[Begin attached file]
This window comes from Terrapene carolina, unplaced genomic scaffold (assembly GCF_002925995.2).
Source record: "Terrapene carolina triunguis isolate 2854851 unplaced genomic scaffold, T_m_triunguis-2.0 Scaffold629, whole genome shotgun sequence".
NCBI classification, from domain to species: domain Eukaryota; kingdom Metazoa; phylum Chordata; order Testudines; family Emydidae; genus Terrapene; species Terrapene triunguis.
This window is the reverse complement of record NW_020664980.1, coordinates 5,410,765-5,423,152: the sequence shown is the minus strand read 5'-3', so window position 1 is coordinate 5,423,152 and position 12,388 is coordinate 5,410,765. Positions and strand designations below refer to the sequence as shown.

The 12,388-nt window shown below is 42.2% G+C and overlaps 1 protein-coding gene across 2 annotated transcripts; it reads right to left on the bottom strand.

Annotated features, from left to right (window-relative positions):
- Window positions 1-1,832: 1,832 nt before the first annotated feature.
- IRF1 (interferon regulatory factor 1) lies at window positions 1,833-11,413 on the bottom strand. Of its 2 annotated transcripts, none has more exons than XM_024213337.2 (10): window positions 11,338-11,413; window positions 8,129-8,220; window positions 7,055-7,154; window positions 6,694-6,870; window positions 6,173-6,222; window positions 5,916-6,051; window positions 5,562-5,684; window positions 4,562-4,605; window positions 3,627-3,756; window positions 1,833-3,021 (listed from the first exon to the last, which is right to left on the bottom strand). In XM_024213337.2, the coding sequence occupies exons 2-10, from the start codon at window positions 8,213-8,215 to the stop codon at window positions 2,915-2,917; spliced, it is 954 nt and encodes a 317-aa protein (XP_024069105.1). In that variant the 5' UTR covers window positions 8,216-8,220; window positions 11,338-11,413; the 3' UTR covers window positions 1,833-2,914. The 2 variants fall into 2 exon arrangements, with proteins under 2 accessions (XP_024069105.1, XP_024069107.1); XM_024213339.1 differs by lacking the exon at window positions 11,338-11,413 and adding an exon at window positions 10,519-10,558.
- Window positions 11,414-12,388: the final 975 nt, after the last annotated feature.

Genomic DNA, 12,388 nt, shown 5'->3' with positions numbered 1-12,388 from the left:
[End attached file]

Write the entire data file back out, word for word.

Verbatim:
This window comes from Terrapene carolina, unplaced genomic scaffold (assembly GCF_002925995.2).
Source record: "Terrapene carolina triunguis isolate 2854851 unplaced genomic scaffold, T_m_triunguis-2.0 Scaffold629, whole genome shotgun sequence".
NCBI classification, from domain to species: domain Eukaryota; kingdom Metazoa; phylum Chordata; order Testudines; family Emydidae; genus Terrapene; species Terrapene triunguis.
This window is the reverse complement of record NW_020664980.1, coordinates 5,410,765-5,423,152: the sequence shown is the minus strand read 5'-3', so window position 1 is coordinate 5,423,152 and position 12,388 is coordinate 5,410,765. Positions and strand designations below refer to the sequence as shown.

The 12,388-nt window shown below is 42.2% G+C and overlaps 1 protein-coding gene across 2 annotated transcripts; it reads right to left on the bottom strand.

Annotated features, from left to right (window-relative positions):
- Window positions 1-1,832: 1,832 nt before the first annotated feature.
- IRF1 (interferon regulatory factor 1) lies at window positions 1,833-11,413 on the bottom strand. Of its 2 annotated transcripts, none has more exons than XM_024213337.2 (10): window positions 11,338-11,413; window positions 8,129-8,220; window positions 7,055-7,154; window positions 6,694-6,870; window positions 6,173-6,222; window positions 5,916-6,051; window positions 5,562-5,684; window positions 4,562-4,605; window positions 3,627-3,756; window positions 1,833-3,021 (listed from the first exon to the last, which is right to left on the bottom strand). In XM_024213337.2, the coding sequence occupies exons 2-10, from the start codon at window positions 8,213-8,215 to the stop codon at window positions 2,915-2,917; spliced, it is 954 nt and encodes a 317-aa protein (XP_024069105.1). In that variant the 5' UTR covers window positions 8,216-8,220; window positions 11,338-11,413; the 3' UTR covers window positions 1,833-2,914. The 2 variants fall into 2 exon arrangements, with proteins under 2 accessions (XP_024069105.1, XP_024069107.1); XM_024213339.1 differs by lacking the exon at window positions 11,338-11,413 and adding an exon at window positions 10,519-10,558.
- Window positions 11,414-12,388: the final 975 nt, after the last annotated feature.

Genomic DNA, 12,388 nt, shown 5'->3' with positions numbered 1-12,388 from the left: